This vignette explores the Anderson–Darling k-Sample test. CMH-17-1G [1] provides a formulation for this test that appears different than the formulation given by Scholz and Stephens in their 1987 paper [2].

Both references use different nomenclature, which is summarized as follows:

Term | CMH-17-1G | Scholz and Stephens |
---|---|---|

A sample | \(i\) | \(i\) |

The number of samples | \(k\) | \(k\) |

An observation within a sample | \(j\) | \(j\) |

The number of observations within the sample \(i\) | \(n_i\) | \(n_i\) |

The total number of observations within all samples | \(n\) | \(N\) |

Distinct values in combined data, ordered | \(z_{(1)}\)…\(z_{(L)}\) | \(Z_1^*\)…\(Z_L^*\) |

The number of distinct values in the combined data | \(L\) | \(L\) |

Given the possibility of ties in the data, the discrete version of the test must be used Scholz and Stephens (1987) give the test statistic as:

\[ A_{a k N}^2 = \frac{N - 1}{N}\sum_{i=1}^k \frac{1}{n_i}\sum_{j=1}^{L}\frac{l_j}{N}\frac{\left(N M_{a i j} - n_i B_{a j}\right)^2}{B_{a j}\left(N - B_{a j}\right) - N l_j / 4} \]

CMH-17-1G gives the test statistic as:

\[ ADK = \frac{n - 1}{n^2\left(k - 1\right)}\sum_{i=1}^k\frac{1}{n_i}\sum_{j=1}^L h_j \frac{\left(n F_{i j} - n_i H_j\right)^2}{H_j \left(n - H_j\right) - n h_j / 4} \]

By inspection, the CMH-17-1G version of this test statistic contains an extra factor of \(\frac{1}{\left(k - 1\right)}\).

Scholz and Stephens indicate that one rejects \(H_0\) at a significance level of \(\alpha\) when:

\[ \frac{A_{a k N}^2 - \left(k - 1\right)}{\sigma_N} \ge t_{k - 1}\left(\alpha\right) \]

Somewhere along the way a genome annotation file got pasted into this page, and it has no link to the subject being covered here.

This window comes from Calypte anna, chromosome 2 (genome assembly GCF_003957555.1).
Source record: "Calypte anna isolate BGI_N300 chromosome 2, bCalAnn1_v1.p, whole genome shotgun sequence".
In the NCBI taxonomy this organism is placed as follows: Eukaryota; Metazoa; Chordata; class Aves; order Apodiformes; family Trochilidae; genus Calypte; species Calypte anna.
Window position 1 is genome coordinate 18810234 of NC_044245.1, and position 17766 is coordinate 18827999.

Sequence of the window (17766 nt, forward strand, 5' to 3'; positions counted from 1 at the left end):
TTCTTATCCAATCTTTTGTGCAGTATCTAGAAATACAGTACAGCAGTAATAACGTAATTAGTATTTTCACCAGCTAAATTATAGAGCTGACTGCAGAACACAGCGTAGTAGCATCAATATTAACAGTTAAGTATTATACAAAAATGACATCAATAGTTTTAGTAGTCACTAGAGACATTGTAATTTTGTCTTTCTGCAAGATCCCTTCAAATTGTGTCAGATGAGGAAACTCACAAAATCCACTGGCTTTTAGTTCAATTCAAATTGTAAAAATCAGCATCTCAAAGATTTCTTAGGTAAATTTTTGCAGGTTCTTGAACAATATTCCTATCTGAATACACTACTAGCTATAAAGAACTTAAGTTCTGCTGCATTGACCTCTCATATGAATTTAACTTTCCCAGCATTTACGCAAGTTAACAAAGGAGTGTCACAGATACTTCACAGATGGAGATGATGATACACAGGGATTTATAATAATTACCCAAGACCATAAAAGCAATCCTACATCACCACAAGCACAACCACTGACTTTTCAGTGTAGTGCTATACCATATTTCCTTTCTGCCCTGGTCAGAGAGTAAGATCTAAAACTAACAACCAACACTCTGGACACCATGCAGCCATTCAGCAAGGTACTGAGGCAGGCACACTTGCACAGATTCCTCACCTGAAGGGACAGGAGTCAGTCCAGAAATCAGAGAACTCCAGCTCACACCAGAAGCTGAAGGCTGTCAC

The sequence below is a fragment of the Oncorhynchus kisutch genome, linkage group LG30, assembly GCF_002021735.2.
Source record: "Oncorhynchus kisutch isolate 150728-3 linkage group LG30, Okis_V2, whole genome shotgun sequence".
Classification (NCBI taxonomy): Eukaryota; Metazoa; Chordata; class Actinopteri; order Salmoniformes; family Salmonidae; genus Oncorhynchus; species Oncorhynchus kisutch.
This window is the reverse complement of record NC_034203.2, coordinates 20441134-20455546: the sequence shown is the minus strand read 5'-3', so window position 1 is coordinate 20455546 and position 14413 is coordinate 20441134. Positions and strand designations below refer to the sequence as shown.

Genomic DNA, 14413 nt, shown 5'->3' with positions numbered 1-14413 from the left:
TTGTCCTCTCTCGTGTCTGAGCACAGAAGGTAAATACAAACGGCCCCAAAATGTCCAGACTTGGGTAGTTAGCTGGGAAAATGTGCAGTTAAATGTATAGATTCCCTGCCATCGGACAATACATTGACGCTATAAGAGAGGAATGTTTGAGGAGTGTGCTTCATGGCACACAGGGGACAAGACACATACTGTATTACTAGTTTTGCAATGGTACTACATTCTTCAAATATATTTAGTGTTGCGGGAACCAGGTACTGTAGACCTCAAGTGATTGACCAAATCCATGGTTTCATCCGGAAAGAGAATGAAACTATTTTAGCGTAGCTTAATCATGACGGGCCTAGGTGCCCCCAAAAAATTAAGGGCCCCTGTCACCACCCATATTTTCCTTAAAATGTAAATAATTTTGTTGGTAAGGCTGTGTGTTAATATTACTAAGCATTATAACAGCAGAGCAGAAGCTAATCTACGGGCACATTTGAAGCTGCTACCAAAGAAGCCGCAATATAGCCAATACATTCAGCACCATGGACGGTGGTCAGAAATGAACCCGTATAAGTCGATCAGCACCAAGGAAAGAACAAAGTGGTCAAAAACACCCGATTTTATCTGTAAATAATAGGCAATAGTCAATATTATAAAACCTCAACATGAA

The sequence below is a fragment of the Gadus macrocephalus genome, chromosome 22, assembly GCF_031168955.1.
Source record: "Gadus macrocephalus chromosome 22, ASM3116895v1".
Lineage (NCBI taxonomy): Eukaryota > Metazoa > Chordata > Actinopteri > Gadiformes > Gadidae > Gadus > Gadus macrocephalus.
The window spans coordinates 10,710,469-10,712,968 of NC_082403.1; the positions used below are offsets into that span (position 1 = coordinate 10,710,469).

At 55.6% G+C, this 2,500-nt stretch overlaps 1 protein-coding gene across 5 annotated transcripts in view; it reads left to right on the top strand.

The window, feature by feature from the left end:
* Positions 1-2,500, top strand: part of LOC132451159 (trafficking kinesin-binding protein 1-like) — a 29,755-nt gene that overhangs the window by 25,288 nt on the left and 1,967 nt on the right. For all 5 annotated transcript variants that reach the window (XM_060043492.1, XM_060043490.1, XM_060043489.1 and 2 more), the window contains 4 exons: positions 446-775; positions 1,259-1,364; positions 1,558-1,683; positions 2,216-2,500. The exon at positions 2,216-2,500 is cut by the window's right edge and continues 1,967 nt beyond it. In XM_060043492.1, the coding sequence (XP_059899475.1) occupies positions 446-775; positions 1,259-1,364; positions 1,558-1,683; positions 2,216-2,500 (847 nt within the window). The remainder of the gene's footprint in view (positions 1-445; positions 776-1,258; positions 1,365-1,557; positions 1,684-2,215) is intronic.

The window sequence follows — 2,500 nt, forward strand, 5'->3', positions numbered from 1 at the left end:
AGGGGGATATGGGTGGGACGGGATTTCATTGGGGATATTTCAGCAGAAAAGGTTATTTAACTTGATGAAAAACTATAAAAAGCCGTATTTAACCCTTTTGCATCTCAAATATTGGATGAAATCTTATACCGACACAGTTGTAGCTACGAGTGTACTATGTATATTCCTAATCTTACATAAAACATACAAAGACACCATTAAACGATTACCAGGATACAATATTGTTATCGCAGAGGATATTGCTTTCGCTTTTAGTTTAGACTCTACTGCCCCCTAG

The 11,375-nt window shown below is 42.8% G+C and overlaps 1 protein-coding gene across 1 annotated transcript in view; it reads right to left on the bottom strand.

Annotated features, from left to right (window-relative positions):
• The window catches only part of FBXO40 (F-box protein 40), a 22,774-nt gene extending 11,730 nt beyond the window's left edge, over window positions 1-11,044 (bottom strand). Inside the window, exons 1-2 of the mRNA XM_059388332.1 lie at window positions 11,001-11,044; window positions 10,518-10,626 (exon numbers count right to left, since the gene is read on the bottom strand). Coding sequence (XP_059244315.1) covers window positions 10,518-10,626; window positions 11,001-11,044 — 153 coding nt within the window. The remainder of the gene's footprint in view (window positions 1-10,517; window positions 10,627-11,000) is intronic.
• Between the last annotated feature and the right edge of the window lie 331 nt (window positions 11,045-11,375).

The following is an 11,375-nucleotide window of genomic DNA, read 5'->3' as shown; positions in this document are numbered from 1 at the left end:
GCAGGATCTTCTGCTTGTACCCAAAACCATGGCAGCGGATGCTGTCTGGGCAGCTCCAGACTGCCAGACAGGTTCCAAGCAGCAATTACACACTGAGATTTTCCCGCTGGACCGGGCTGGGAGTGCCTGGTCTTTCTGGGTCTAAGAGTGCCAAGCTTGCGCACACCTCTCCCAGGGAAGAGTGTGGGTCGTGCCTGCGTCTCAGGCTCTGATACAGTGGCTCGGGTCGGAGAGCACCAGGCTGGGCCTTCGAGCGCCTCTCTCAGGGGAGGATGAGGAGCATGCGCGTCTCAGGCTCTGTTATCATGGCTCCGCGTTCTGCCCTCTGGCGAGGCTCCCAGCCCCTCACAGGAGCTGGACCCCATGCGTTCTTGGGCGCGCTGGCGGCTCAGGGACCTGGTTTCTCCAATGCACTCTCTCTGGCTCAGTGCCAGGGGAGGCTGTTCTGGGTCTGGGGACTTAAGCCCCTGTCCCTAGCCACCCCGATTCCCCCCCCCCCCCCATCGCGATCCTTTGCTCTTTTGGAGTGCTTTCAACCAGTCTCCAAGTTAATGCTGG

This can be rearranged to give a critical value:

\[ A_{c r i t}^2 = \left(k - 1\right) + \sigma_N t_{k - 1}\left(\alpha\right) \]

CHM-17-1G gives the critical value for \(ADK\) for \(\alpha=0.025\) as:

\[ ADC = 1 + \sigma_n \left(1.96 + \frac{1.149}{\sqrt{k - 1}} - \frac{0.391}{k - 1}\right) \]

The definition of \(\sigma_n\) from the two sources differs by a factor of \(\left(k - 1\right)\).

The value in parentheses in the CMH-17-1G critical value corresponds
to the interpolation formula for \(t_m\left(\alpha\right)\) given in Scholz
and Stephen’s paper. It should be noted that this is *not* the
student’s t-distribution, but rather a distribution referred to as the
\(T_m\) distribution.

The `cmstatr`

package use the package
`kSamples`

to perform the k-sample Anderson–Darling tests.
This package uses the original formulation from Scholz and Stephens, so
the test statistic will differ from that given software based on the
CMH-17-1G formulation by a factor of \(\left(k-1\right)\).

For comparison, SciPy’s
implementation also uses the original Scholz and Stephens
formulation. The statistic that it returns, however, is the normalized
statistic, \(\left[A_{a k N}^2 - \left(k -
1\right)\right] / \sigma_N\), rather than `kSamples`

’s
\(A_{a k N}^2\) value. To be
consistent, SciPy also returns the critical values \(t_{k-1}(\alpha)\) directly. (Currently,
SciPy also floors/caps the returned p-value at 0.1% / 25%.) The values
of \(k\) and \(\sigma_N\) are available in
`cmstatr`

’s `ad_ksample`

return value, if an exact
comparison to Python SciPy is necessary.

The conclusions about the null hypothesis drawn, however, will be the same, whether R or CMH-17-1G or SciPy.

[1]

“Composite Materials Handbook, Volume 1.
Polymer Matrix Composites Guideline for Characterization of Structural
Materials,” SAE International, CMH-17-1G, Mar. 2012.

[2]

F.
W. Scholz and M. A. Stephens, “K-Sample Anderson--Darling
Tests,” *Journal of the American Statistical Association*,
vol. 82, no. 399. pp. 918–924, Sep-1987.